- The Prysg Field barrack-buildings
- Caerllion [short summary in Welsh]
Two fold-out plans appear inside the back cover. The first two sections are essentially the same text as the 1950 guide by Wheeler; Williams contributed the discussion of the barrack-buildings.
The DOE guide has a different bilingual title inside:
Caerleon Roman Amphitheatre and Barrack Buildings
Theatre Gron Rufeinig Caerllion a Llety’r Milwyr
1970 (4th impress. 1980)
The Welsh Office / Y Swyddfa Gymreig produced the Official Handbook / Llawlyfr Swyddogol (blue guide) in 1980. Welsh was used on the cover, and inside the guide uses the bilingual titles that were used in the original blue guide.
The main difference is that there is an extended guide in Welsh with sections mirroring the English section: Hanes; Theatr Gron; Disgrifiad.
Jeremy K. Knight prepared the new Cadw guide (1988). There was a move away from it being a guide to the amphitheatre to the legionary fortress. The guide was organised in the following sections:
- In search of Isca
- The legion and its fortress
- The foundation of Isca
- The layout of the fortress
- The Second Legion and the occupation of Caerleon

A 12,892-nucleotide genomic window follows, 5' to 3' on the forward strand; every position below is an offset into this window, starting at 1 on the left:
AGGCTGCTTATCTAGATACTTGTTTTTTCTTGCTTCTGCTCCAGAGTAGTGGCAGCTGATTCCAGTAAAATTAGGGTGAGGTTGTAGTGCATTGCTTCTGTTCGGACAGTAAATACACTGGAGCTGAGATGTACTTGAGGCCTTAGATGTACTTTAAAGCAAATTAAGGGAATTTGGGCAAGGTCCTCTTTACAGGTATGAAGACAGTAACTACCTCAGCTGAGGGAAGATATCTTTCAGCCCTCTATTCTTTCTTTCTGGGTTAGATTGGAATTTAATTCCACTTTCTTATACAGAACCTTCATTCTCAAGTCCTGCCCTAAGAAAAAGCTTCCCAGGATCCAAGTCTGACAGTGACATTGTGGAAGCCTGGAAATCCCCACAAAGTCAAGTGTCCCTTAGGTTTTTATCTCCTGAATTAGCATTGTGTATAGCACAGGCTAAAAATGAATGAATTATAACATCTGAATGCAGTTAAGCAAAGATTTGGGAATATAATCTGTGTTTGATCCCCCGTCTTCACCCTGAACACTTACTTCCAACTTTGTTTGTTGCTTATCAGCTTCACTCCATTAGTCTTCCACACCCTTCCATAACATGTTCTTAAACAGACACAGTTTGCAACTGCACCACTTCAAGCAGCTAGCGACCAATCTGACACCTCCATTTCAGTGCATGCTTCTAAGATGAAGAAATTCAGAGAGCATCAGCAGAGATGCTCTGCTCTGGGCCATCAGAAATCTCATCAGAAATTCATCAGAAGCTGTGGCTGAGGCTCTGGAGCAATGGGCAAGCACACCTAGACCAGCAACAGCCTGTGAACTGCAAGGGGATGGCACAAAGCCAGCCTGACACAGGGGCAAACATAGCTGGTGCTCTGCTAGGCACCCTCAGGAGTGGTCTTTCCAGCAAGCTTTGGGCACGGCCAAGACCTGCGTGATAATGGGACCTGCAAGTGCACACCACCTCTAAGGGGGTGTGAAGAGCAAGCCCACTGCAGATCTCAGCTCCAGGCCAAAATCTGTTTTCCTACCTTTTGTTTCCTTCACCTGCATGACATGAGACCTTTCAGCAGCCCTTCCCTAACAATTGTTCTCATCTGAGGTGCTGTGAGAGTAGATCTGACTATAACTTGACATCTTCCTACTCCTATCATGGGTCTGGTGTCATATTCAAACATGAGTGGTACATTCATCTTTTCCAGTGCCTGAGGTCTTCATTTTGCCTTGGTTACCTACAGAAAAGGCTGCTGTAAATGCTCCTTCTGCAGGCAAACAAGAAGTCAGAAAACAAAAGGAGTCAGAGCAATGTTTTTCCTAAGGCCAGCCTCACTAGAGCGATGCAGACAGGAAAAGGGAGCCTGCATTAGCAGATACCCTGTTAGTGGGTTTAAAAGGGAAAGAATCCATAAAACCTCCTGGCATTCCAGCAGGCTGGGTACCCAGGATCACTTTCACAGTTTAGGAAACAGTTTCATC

This was followed by a tour guide, starting with the fortress baths, followed by the amphitheatre, defences and barracks.
A fold-out plan is printed inside the rear card cover.
There is a single page summary in Welsh (Hanes; Disgrifaid).
2003 (3rd ed.)
Knight prepared the 3rd edition (2003) in the new large format of Cadw guides. A fold-out bird’s eye view was printed inside the front card cover, and a plan inside the back cover. It is divided into two main sections: a history of Roman Isca; a tour of Roman Isca. It contained a feature on ‘Outside the walls: the civilian settlements’.
The Roman fort of Brecon Gaer lies to the west of Brecon. It is probably to be identified with the Cicucium (Cicutium) from the Ravenna list. The fort was excavated by Sir Mortimer Wheeler in 1924 and 1925, and the remains placed in State Guardianship in 1953. He suggested that the fort was constructed c. AD 75.
A funerary inscription, dating to c. AD 100, belonged to a trooper in the Cavalry Regiment of Vettonian Spaniards (RIB 403). Another tombstone for a trooper from another cavalry regiment is also known from the site (RIB 405). The same cavalry unit was based in Binchester in Co. Durham in the 190s (RIB 730; 1032; 1035). (The guide suggests that the unit was based at Bowes [see guidebook] but the confusion comes from a dedication made at Bowes.)
Oswin E. Craster prepared the short guide (1954). This consisted of a history followed by a description of the remains.
The later DOE guide is an updated version of the paper guide. The concertina card guide was also used for other Roman forts such as Hardknott, and the Saxon Shore Fort at Reculver.